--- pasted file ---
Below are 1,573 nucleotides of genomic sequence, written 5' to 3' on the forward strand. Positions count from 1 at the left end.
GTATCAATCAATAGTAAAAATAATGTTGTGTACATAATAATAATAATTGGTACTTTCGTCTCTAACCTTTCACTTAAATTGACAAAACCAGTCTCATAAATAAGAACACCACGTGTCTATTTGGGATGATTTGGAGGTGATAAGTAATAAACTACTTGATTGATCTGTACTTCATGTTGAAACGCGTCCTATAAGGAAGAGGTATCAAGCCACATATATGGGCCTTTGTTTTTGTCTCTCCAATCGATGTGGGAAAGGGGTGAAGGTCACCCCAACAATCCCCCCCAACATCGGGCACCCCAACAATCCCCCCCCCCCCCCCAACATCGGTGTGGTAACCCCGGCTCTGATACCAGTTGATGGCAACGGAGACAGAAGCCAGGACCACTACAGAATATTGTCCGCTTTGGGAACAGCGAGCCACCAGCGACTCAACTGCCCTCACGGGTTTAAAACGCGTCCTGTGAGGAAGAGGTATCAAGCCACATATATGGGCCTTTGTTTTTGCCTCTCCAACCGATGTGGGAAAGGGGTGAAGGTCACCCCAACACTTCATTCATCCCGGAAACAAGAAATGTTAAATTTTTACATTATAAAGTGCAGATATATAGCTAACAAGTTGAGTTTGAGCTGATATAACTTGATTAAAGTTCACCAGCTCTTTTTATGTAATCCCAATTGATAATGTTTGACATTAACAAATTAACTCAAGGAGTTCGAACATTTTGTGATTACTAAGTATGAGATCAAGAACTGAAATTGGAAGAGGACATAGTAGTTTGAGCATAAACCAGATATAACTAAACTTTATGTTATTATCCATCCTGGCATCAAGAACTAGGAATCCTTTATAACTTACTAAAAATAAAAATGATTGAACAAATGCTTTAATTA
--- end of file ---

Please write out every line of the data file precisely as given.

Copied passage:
Below are 1,573 nucleotides of genomic sequence, written 5' to 3' on the forward strand. Positions count from 1 at the left end.
GTATCAATCAATAGTAAAAATAATGTTGTGTACATAATAATAATAATTGGTACTTTCGTCTCTAACCTTTCACTTAAATTGACAAAACCAGTCTCATAAATAAGAACACCACGTGTCTATTTGGGATGATTTGGAGGTGATAAGTAATAAACTACTTGATTGATCTGTACTTCATGTTGAAACGCGTCCTATAAGGAAGAGGTATCAAGCCACATATATGGGCCTTTGTTTTTGTCTCTCCAATCGATGTGGGAAAGGGGTGAAGGTCACCCCAACAATCCCCCCCAACATCGGGCACCCCAACAATCCCCCCCCCCCCCCCAACATCGGTGTGGTAACCCCGGCTCTGATACCAGTTGATGGCAACGGAGACAGAAGCCAGGACCACTACAGAATATTGTCCGCTTTGGGAACAGCGAGCCACCAGCGACTCAACTGCCCTCACGGGTTTAAAACGCGTCCTGTGAGGAAGAGGTATCAAGCCACATATATGGGCCTTTGTTTTTGCCTCTCCAACCGATGTGGGAAAGGGGTGAAGGTCACCCCAACACTTCATTCATCCCGGAAACAAGAAATGTTAAATTTTTACATTATAAAGTGCAGATATATAGCTAACAAGTTGAGTTTGAGCTGATATAACTTGATTAAAGTTCACCAGCTCTTTTTATGTAATCCCAATTGATAATGTTTGACATTAACAAATTAACTCAAGGAGTTCGAACATTTTGTGATTACTAAGTATGAGATCAAGAACTGAAATTGGAAGAGGACATAGTAGTTTGAGCATAAACCAGATATAACTAAACTTTATGTTATTATCCATCCTGGCATCAAGAACTAGGAATCCTTTATAACTTACTAAAAATAAAAATGATTGAACAAATGCTTTAATTA